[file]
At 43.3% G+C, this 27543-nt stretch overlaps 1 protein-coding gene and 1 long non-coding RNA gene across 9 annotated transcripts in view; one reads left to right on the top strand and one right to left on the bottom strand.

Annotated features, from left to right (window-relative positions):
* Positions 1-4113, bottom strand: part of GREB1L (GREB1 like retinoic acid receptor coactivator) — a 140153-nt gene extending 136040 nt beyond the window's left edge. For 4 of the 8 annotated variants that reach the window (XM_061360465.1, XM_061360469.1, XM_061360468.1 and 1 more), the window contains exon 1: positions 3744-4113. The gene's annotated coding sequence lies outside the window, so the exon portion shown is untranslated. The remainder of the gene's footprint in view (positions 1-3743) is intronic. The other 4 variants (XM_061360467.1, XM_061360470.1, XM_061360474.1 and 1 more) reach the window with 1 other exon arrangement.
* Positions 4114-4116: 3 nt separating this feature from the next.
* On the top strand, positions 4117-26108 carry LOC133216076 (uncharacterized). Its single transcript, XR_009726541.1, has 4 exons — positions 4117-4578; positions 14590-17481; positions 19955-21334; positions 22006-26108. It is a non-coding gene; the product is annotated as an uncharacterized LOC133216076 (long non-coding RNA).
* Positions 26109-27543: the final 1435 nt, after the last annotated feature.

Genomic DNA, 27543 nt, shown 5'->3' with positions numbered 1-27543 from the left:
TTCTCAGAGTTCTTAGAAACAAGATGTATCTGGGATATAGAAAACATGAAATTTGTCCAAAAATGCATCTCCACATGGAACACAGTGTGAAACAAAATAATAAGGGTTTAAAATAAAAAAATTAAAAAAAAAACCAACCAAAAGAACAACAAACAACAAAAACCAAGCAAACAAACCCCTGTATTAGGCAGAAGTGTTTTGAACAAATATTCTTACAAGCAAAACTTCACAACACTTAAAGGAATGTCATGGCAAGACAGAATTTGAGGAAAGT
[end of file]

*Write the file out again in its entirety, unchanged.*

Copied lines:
At 43.3% G+C, this 27543-nt stretch overlaps 1 protein-coding gene and 1 long non-coding RNA gene across 9 annotated transcripts in view; one reads left to right on the top strand and one right to left on the bottom strand.

Annotated features, from left to right (window-relative positions):
* Positions 1-4113, bottom strand: part of GREB1L (GREB1 like retinoic acid receptor coactivator) — a 140153-nt gene extending 136040 nt beyond the window's left edge. For 4 of the 8 annotated variants that reach the window (XM_061360465.1, XM_061360469.1, XM_061360468.1 and 1 more), the window contains exon 1: positions 3744-4113. The gene's annotated coding sequence lies outside the window, so the exon portion shown is untranslated. The remainder of the gene's footprint in view (positions 1-3743) is intronic. The other 4 variants (XM_061360467.1, XM_061360470.1, XM_061360474.1 and 1 more) reach the window with 1 other exon arrangement.
* Positions 4114-4116: 3 nt separating this feature from the next.
* On the top strand, positions 4117-26108 carry LOC133216076 (uncharacterized). Its single transcript, XR_009726541.1, has 4 exons — positions 4117-4578; positions 14590-17481; positions 19955-21334; positions 22006-26108. It is a non-coding gene; the product is annotated as an uncharacterized LOC133216076 (long non-coding RNA).
* Positions 26109-27543: the final 1435 nt, after the last annotated feature.

Genomic DNA, 27543 nt, shown 5'->3' with positions numbered 1-27543 from the left:
TTCTCAGAGTTCTTAGAAACAAGATGTATCTGGGATATAGAAAACATGAAATTTGTCCAAAAATGCATCTCCACATGGAACACAGTGTGAAACAAAATAATAAGGGTTTAAAATAAAAAAATTAAAAAAAAAACCAACCAAAAGAACAACAAACAACAAAAACCAAGCAAACAAACCCCTGTATTAGGCAGAAGTGTTTTGAACAAATATTCTTACAAGCAAAACTTCACAACACTTAAAGGAATGTCATGGCAAGACAGAATTTGAGGAAAGT